Thursday, 18 July 2013

Researchers poke holes in solar cells to improve efficiency
3 Jun 2013

Researchers have been working on a variety of ways to improve the efficiency of solar cells, including the use of a spray-coating technique and by working with electrons and photons. Now, government researchers have come up with yet another way--poking holes in silicon wafers so they don't reflect and waste valuable sunlight.

The method, called "dark solar", has been developed by the US Department of Energy's National Renewable Energy Laboratory (NREL), and it enables the cells to reflect only 2% of the sunlight that reaches them. The solar cells they've produced through this technology can work at an 18.2% efficiency rate, which is competitive for the type of black silicon cells researchers are working with.

The development of the black solar cells is "quite simple", but is enhanced by the hole-etching technique, according to information about the work provided to Design News by NREL spokesman William Scanlon.

To develop the cells, researchers first put the silicon silver/gray-colored wafer in a liquid solution of silver nitrate and hydrofluoric acid. In that bath, the ionic silver changes to silver nanoparticles. The wafer is then placed in a second bath of hydrofluoric acid and hydrogen peroxide, where the silver nanoparticles act as a catalyst for the oxidation of silicon, according to researchers.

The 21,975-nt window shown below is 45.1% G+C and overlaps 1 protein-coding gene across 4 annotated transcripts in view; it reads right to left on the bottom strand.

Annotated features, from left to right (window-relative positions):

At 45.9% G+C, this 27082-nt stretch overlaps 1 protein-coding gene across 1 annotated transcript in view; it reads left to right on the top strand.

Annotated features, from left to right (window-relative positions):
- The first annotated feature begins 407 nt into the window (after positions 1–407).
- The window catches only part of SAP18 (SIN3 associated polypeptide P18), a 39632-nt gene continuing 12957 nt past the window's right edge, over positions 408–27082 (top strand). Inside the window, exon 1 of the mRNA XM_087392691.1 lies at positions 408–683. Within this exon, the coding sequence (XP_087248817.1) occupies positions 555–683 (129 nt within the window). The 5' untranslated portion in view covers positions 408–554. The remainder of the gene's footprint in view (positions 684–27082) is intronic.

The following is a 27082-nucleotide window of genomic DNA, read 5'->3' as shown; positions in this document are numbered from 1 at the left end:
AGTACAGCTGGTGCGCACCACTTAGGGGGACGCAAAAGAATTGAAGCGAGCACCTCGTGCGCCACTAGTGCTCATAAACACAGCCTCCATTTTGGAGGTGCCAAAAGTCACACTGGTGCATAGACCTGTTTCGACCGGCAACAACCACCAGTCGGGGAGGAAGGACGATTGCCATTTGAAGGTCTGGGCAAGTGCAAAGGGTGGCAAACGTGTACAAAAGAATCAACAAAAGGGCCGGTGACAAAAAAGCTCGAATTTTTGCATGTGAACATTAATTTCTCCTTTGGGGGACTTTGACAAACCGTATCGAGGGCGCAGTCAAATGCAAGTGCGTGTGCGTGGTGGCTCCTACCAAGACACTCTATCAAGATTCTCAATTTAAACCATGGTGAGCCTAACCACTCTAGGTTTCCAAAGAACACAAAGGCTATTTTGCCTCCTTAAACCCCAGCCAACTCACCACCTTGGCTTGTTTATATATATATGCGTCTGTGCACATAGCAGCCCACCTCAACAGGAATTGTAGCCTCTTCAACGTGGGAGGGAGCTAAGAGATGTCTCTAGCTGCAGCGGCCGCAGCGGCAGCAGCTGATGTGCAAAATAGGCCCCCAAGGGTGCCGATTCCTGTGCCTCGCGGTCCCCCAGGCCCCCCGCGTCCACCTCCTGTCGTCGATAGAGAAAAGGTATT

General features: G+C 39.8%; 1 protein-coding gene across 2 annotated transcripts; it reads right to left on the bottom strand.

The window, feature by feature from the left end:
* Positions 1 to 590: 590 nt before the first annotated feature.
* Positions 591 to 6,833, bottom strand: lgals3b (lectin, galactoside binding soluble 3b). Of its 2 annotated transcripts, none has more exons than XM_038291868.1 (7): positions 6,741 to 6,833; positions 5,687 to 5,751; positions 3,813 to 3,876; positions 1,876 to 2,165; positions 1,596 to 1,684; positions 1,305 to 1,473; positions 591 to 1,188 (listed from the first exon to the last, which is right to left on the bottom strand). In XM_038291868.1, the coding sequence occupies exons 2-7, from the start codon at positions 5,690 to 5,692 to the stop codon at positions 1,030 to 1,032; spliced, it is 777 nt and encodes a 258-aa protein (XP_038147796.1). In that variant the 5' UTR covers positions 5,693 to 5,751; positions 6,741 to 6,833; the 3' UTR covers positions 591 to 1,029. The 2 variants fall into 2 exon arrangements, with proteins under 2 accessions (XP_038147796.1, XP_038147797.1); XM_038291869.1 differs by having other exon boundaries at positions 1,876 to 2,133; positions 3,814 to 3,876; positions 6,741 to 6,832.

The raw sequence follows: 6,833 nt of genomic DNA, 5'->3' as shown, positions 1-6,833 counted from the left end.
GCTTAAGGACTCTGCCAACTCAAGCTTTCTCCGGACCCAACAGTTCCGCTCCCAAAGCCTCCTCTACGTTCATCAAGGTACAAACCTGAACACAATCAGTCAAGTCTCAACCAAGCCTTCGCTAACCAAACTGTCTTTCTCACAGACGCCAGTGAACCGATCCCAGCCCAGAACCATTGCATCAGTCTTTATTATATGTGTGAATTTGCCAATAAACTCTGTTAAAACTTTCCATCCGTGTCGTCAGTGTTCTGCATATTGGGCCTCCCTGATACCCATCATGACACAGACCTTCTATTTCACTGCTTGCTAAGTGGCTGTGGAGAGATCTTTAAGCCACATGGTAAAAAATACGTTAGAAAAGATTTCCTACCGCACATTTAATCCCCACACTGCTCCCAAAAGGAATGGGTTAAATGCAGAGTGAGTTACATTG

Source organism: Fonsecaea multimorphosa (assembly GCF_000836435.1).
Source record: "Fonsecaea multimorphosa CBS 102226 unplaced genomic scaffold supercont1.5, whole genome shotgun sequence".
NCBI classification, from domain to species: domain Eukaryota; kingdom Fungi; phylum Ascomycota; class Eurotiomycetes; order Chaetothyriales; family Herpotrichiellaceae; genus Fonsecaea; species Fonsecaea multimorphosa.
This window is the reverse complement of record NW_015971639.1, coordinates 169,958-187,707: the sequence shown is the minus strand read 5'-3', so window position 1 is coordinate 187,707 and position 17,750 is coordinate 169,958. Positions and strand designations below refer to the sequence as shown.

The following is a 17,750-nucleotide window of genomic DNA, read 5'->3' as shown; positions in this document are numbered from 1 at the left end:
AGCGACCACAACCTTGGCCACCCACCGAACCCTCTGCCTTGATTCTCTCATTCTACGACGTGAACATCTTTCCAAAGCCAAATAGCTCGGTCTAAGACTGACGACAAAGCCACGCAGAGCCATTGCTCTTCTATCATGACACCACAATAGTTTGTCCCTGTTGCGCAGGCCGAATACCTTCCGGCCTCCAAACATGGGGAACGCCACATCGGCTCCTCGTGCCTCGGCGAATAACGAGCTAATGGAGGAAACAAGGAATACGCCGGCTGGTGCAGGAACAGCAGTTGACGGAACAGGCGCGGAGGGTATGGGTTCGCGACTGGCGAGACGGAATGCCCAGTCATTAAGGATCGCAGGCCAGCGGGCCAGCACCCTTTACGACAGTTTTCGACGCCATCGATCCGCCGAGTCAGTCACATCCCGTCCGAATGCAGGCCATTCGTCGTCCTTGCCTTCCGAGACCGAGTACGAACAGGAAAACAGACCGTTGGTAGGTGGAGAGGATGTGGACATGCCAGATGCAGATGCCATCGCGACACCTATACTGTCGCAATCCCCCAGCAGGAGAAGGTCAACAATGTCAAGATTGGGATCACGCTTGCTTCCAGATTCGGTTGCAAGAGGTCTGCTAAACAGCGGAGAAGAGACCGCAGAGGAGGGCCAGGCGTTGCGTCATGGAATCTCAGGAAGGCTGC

While this process of making black silicon is not new, it's the etching of holes in the second bath of hydrofluoric acid and hydrogen peroxide that NREL has developed to bolster cell efficiency. These holes maximize the cell's sunlight conversion by preventing reflection of sunlight off the cell. To ensure the cells achieve top efficiency through the process, researchers had to consider the depth and size of the cells--they had to be deep and small enough to suppress reflections, but not too deep to impact the conversion efficiency.

"As the wavelengths move deeper and deeper into the holes they change gradually from wavelengths of air to wavelengths of silicon", researchers said in the NREL document provided by Scanlon. "That gradualness is the key. The photons never perceive an abrupt change from gas (air) to solid (silicon), and thus don't bounce back toward the atmosphere". That lack of bounce-back is what allows the photos to be absorbed in the silicon holes and thus non-reflective.

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